As the days lengthen from winter toward summer, there certainly is a day during which the length of time we see sunlight and the length of time it’s dark are roughly the same. Technically, however, the timing of each Equinox is defined as the moment when the earth passes a particular point in its orbit around the sun. It’s not defined by the local length of the day.

We have extended our imaginations into space, and covered it with geometric patterns. One of those patterns is an imaginary circle that runs around the entire sky and is called the ecliptic. This is the circle that marks the apparent position of the sun throughout each year, relative to the background stars. It’s called “ecliptic” because of its importance in determining the dates of eclipses. For a lunar or a solar eclipse to take place, the sun, moon, and earth all have to be in alignment with the ecliptic.

Because much of the solar system is in a pretty flat configuration, most of what happens in the solar system also happens near the ecliptic. The orbits of the earth, Mars, Venus, Jupiter, and many other things in the solar system lie in more or less the same plane. So, when you are able to spot any of the planets you’re seeing, approximately, where the ecliptic lies in the sky.

Another similar geometric pattern or circle that is projected into the sky for practical reasons is defined by the earth’s own equator. Astronomers can plot a line across the sky which corresponds, in the “up” direction, to where the equator is on earth. If that’s a little hard to envision, just consider the North Star, Polaris. By accident it sits within a degree of the place in the sky directly above the earth’s north pole (the rotational pole, not the magnetic pole. They’re different things, for another day). From Polaris the celestial equator is 90 degrees south in all directions.

Right. So, two circles projected up in the sky (Picture an orange with two rubber bands around its middle that cross each other as viewed from the inside). They are tilted with respect to each other by the same amount as the earth’s rotation is tilted relative to the position of the sun – around 23 degrees. Each Equinox is defined as the time at which the earth passes the place where the two lines cross. At that moment, the terminator – the place where the sunlit side of the earth and the night side of the earth meet – is at right angles to the earth’s equator.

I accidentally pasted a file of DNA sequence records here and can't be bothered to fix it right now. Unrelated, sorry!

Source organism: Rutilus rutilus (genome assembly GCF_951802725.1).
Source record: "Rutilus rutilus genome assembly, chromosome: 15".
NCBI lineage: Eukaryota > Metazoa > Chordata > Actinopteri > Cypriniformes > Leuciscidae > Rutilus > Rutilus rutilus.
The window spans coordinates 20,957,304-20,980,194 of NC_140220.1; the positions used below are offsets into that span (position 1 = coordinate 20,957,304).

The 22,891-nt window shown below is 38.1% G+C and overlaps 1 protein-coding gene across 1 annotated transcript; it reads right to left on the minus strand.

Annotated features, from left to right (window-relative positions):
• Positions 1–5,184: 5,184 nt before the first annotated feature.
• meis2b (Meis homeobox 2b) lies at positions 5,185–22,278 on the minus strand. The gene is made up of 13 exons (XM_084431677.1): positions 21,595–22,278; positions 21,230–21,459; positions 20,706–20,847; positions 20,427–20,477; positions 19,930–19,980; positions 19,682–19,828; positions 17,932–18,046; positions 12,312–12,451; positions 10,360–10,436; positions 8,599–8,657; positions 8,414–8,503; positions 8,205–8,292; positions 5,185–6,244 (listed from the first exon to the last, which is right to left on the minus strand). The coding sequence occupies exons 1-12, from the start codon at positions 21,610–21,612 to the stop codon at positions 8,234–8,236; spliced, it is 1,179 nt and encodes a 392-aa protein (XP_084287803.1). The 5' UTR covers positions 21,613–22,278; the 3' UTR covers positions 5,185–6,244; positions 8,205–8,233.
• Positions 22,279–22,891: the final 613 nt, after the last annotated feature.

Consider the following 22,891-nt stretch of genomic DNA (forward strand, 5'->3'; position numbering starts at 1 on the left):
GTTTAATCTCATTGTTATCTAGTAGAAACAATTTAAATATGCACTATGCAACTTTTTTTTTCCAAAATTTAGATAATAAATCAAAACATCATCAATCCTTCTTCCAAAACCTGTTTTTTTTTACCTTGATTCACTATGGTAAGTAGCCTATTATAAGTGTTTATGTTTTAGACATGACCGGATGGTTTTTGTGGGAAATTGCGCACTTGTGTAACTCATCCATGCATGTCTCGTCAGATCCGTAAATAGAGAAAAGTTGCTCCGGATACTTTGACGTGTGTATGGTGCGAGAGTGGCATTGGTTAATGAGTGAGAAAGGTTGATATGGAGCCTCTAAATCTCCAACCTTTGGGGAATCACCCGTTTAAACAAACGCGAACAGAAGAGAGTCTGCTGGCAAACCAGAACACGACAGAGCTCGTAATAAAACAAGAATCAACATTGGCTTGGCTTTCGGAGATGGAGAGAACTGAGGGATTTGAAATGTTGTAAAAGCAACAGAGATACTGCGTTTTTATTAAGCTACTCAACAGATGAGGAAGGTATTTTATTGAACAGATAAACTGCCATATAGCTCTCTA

Now, you’d think that this perpendicular arrangement would mean day and night are of equal length, and geometrically it’s true. However, what we actually see is much more complicated. The apparent length of daylight and night differs from place to place on earth. One of the big factors is the bending effect of the earth’s atmosphere. We sit under an ocean of air, and one of the consequences of our atmosphere is that light is bent as it comes in from space; air acts like a huge lens. The closer an object is to the horizon (like the sun at sunset or sunrise) the more the bending is apparent. This is because the light at these low angles must pass through much more air to reach us. It acts as a thicker lens closer to the horizon.

The consequence of this bending of sunlight is that the time something actually happens in the sky is not necessarily the time we see it happening from our vantage point under the atmosphere. In fact, this bending is enough that at the horizon it’s enough to make the sun appear to be more than its own diameter “earlier” in rising than it would without the atmosphere there. A staggering thought – when we see the sun just getting up over the horizon in the morning, it’s actually still below the horizon geometrically!

The other factor is the apparent size of the sun. From the earth’s perspective the sun is about a half a degree across, compared to the whole 360 degrees of the sky. Sunrise and sunset do not happen instantaneously. Sunrise is defined as the moment that the sun’s disk just appears on the horizon for any particular morning. Sunset is defined as the moment when the last bit of the sun just disappears past the horizon from any particular location.

These two things combined are enough of an effect that the Equilux, the day that has equal hours and minutes of sun above and below the horizon, is about four days before the Vernal Equinox and about four days after the Autumnal Equinox in the area of Hamilton, Ontario. The timing of the Equilux may be different in your location. In 2013 the Spring Equilux – the date that daylight and nighttime hours are closest to being 12 and 12 – falls on 16 March. The corresponding Equinox this year takes place about 7:02 AM on 20 March.